When I practice piano, I start with a musical piece I’m familiar with or, dare I say, even relatively good at playing.
Then I segue into practicing and focusing on the details of learning the newest (to me) piece. I love playing piano. I love practicing the piano. After all, it’s still the number one item on my bucket list. Learning to play piano — a lifelong dream — soothes me, gives me satisfaction, feeds my soul. The feel of the keys, even looking at the piano produces soul-stirring endorphins. It buoys me up, and is a heartening and wholesome activity that contrasts against time spent on the stale and manic social media sites.
“Distracted from distraction by distraction” — T.S. Eliot
You see, since downsizing both yard and home, so much free time has had me going back to the internet therefore spending more time on social media. I’ve come to the realization that I’ve been using some of my very precious free time on social media and that has to stop. No I won’t be leaving Facebook and Twitter altogether, though I’ve certainly begun to wean myself. In an excellent article at the blog “On Being” John Metta said it best, “The arguments about community and personal connectedness fall flat when I realize no one is clamoring to lure me back. If they notice I am gone at all, it is a passing mention, quickly overshadowed by the latest viral retweet.”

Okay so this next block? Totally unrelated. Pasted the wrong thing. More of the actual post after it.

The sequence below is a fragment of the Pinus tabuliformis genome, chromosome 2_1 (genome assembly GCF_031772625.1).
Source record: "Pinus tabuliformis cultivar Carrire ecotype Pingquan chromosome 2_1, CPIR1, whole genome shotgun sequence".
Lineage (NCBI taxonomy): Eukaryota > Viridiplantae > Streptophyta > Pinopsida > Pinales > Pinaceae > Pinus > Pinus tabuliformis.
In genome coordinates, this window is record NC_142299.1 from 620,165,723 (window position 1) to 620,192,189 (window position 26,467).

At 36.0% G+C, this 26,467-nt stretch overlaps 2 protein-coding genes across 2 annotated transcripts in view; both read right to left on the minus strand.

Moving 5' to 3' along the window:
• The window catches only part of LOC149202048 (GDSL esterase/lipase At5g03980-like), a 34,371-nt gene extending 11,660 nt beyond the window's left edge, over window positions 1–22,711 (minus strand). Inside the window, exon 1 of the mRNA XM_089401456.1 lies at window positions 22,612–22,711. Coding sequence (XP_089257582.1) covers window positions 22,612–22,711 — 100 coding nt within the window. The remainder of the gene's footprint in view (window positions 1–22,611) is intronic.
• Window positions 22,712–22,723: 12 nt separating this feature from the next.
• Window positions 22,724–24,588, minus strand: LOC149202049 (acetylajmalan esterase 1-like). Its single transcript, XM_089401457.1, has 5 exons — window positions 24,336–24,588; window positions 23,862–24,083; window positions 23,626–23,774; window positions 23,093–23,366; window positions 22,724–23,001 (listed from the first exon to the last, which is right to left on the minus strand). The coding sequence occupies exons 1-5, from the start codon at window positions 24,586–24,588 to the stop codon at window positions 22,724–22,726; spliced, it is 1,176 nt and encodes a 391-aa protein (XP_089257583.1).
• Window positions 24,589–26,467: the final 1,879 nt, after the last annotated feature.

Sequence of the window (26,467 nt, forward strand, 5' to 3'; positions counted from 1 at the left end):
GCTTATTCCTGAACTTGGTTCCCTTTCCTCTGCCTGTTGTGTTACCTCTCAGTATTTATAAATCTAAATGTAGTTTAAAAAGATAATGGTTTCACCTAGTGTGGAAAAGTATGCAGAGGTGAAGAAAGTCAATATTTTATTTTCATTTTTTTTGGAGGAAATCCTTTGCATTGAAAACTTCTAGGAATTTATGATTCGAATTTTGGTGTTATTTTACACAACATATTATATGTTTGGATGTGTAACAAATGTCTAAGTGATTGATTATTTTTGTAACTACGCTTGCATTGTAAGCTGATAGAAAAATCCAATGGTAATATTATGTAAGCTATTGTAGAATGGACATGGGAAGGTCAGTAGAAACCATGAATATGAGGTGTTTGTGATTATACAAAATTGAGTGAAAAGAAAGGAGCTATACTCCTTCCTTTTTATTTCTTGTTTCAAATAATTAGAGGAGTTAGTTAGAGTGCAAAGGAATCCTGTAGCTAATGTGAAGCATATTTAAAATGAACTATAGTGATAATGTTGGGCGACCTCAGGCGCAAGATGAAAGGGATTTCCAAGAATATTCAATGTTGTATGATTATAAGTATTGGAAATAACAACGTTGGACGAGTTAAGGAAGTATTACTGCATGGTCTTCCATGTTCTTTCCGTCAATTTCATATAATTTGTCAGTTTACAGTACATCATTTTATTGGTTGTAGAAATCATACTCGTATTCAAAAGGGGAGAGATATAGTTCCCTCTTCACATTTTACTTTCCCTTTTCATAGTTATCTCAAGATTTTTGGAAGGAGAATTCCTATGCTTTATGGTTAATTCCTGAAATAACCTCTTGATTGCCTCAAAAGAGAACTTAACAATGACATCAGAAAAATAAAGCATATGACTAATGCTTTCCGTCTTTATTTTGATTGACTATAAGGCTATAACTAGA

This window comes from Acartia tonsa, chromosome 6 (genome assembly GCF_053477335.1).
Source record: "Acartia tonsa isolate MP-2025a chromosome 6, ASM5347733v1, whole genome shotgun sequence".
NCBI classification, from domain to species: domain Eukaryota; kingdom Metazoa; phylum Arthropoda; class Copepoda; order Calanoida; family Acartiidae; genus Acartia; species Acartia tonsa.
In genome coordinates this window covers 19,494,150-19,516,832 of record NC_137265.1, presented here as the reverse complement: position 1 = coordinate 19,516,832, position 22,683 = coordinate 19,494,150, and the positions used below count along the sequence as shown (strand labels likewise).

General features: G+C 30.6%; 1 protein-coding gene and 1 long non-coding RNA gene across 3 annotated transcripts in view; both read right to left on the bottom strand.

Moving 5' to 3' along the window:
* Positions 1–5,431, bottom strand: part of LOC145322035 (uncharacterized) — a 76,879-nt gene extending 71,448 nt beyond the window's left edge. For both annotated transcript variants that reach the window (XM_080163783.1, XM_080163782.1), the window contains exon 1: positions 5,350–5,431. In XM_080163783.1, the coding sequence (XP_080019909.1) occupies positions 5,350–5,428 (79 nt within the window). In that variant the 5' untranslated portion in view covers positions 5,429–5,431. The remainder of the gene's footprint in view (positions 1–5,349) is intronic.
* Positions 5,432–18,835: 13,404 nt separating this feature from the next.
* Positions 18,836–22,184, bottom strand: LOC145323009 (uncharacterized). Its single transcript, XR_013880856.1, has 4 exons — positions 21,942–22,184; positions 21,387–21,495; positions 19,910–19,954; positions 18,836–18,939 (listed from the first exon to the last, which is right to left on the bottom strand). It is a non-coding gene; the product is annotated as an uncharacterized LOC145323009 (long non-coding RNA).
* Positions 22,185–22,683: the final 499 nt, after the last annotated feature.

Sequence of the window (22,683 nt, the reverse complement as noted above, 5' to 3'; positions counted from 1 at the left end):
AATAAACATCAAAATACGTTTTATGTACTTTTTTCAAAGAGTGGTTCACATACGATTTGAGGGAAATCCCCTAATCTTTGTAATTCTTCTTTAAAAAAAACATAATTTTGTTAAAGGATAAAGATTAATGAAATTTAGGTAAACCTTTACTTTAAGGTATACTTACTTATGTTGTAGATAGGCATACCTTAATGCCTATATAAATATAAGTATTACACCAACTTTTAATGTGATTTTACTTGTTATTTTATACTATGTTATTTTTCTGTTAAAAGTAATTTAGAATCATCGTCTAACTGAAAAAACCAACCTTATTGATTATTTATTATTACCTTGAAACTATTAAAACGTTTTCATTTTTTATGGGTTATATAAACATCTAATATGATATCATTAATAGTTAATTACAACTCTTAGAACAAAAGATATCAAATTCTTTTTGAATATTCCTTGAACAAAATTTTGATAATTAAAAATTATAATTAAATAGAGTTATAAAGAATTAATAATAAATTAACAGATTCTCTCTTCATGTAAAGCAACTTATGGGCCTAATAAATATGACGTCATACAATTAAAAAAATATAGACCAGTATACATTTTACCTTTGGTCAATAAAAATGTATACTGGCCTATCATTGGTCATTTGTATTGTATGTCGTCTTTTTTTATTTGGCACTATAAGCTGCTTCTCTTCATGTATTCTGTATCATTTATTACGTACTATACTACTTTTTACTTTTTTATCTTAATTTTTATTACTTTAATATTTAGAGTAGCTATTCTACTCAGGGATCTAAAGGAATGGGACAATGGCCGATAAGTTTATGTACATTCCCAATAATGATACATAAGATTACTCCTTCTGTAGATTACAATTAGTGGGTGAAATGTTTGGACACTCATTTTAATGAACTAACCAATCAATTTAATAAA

More importantly John Metta goes on to state, “I’ve come to realize that the more I was connected on social media, the more I was disconnected from my life and myself.” I agree whole heartedly with Mr. Metta.
So as I wean myself from the drivel and regurgitated sayings and videos on Facebook, and the plethora of branding on Twitter, you’ll find me instead reading more novels, inviting friends over to share meals & conversation, meeting up with friends, exploring, observing, and learning to play piano.
With that, I shall now close this blog post and sit at my beautiful black beauty and allow myself to embrace the euphoria of a real life.
“Twenty years from now you will be more disappointed by the things you didn’t do than by the things you did.” — Mark Twain